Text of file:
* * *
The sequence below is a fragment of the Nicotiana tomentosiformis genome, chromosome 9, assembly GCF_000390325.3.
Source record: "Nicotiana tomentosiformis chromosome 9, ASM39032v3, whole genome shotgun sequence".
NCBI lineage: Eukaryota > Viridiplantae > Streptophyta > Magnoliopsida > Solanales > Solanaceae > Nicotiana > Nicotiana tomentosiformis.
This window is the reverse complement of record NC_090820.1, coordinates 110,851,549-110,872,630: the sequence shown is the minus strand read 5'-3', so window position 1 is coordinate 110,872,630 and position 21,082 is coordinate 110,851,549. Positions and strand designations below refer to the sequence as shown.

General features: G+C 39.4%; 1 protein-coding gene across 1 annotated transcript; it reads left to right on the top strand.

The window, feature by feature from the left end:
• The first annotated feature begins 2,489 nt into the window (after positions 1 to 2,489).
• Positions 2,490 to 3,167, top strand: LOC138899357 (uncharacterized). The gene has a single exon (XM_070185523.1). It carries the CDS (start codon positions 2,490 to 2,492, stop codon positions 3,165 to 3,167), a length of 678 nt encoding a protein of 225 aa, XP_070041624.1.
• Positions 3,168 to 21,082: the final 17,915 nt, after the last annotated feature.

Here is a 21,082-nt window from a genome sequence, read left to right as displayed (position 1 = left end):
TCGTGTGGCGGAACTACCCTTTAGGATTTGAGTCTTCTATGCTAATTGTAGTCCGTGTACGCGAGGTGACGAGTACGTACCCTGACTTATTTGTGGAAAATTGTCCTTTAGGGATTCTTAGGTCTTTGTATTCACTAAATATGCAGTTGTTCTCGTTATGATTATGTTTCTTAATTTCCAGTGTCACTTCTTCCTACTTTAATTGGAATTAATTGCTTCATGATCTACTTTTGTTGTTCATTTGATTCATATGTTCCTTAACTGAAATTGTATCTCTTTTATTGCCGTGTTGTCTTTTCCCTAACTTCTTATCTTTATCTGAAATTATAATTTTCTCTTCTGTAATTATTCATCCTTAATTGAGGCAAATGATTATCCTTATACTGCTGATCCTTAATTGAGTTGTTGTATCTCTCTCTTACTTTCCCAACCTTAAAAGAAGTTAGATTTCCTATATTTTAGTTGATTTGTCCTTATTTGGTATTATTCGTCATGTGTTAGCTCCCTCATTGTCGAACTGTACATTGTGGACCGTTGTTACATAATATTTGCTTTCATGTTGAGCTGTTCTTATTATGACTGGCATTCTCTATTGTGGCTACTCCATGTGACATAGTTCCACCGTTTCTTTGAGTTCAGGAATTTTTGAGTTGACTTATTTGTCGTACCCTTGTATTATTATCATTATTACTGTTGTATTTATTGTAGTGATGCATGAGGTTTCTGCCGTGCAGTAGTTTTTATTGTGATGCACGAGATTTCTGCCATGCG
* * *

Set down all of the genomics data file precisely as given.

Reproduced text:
The sequence below is a fragment of the Nicotiana tomentosiformis genome, chromosome 9, assembly GCF_000390325.3.
Source record: "Nicotiana tomentosiformis chromosome 9, ASM39032v3, whole genome shotgun sequence".
NCBI lineage: Eukaryota > Viridiplantae > Streptophyta > Magnoliopsida > Solanales > Solanaceae > Nicotiana > Nicotiana tomentosiformis.
This window is the reverse complement of record NC_090820.1, coordinates 110,851,549-110,872,630: the sequence shown is the minus strand read 5'-3', so window position 1 is coordinate 110,872,630 and position 21,082 is coordinate 110,851,549. Positions and strand designations below refer to the sequence as shown.

General features: G+C 39.4%; 1 protein-coding gene across 1 annotated transcript; it reads left to right on the top strand.

The window, feature by feature from the left end:
• The first annotated feature begins 2,489 nt into the window (after positions 1 to 2,489).
• Positions 2,490 to 3,167, top strand: LOC138899357 (uncharacterized). The gene has a single exon (XM_070185523.1). It carries the CDS (start codon positions 2,490 to 2,492, stop codon positions 3,165 to 3,167), a length of 678 nt encoding a protein of 225 aa, XP_070041624.1.
• Positions 3,168 to 21,082: the final 17,915 nt, after the last annotated feature.

Here is a 21,082-nt window from a genome sequence, read left to right as displayed (position 1 = left end):
TCGTGTGGCGGAACTACCCTTTAGGATTTGAGTCTTCTATGCTAATTGTAGTCCGTGTACGCGAGGTGACGAGTACGTACCCTGACTTATTTGTGGAAAATTGTCCTTTAGGGATTCTTAGGTCTTTGTATTCACTAAATATGCAGTTGTTCTCGTTATGATTATGTTTCTTAATTTCCAGTGTCACTTCTTCCTACTTTAATTGGAATTAATTGCTTCATGATCTACTTTTGTTGTTCATTTGATTCATATGTTCCTTAACTGAAATTGTATCTCTTTTATTGCCGTGTTGTCTTTTCCCTAACTTCTTATCTTTATCTGAAATTATAATTTTCTCTTCTGTAATTATTCATCCTTAATTGAGGCAAATGATTATCCTTATACTGCTGATCCTTAATTGAGTTGTTGTATCTCTCTCTTACTTTCCCAACCTTAAAAGAAGTTAGATTTCCTATATTTTAGTTGATTTGTCCTTATTTGGTATTATTCGTCATGTGTTAGCTCCCTCATTGTCGAACTGTACATTGTGGACCGTTGTTACATAATATTTGCTTTCATGTTGAGCTGTTCTTATTATGACTGGCATTCTCTATTGTGGCTACTCCATGTGACATAGTTCCACCGTTTCTTTGAGTTCAGGAATTTTTGAGTTGACTTATTTGTCGTACCCTTGTATTATTATCATTATTACTGTTGTATTTATTGTAGTGATGCATGAGGTTTCTGCCGTGCAGTAGTTTTTATTGTGATGCACGAGATTTCTGCCATGCG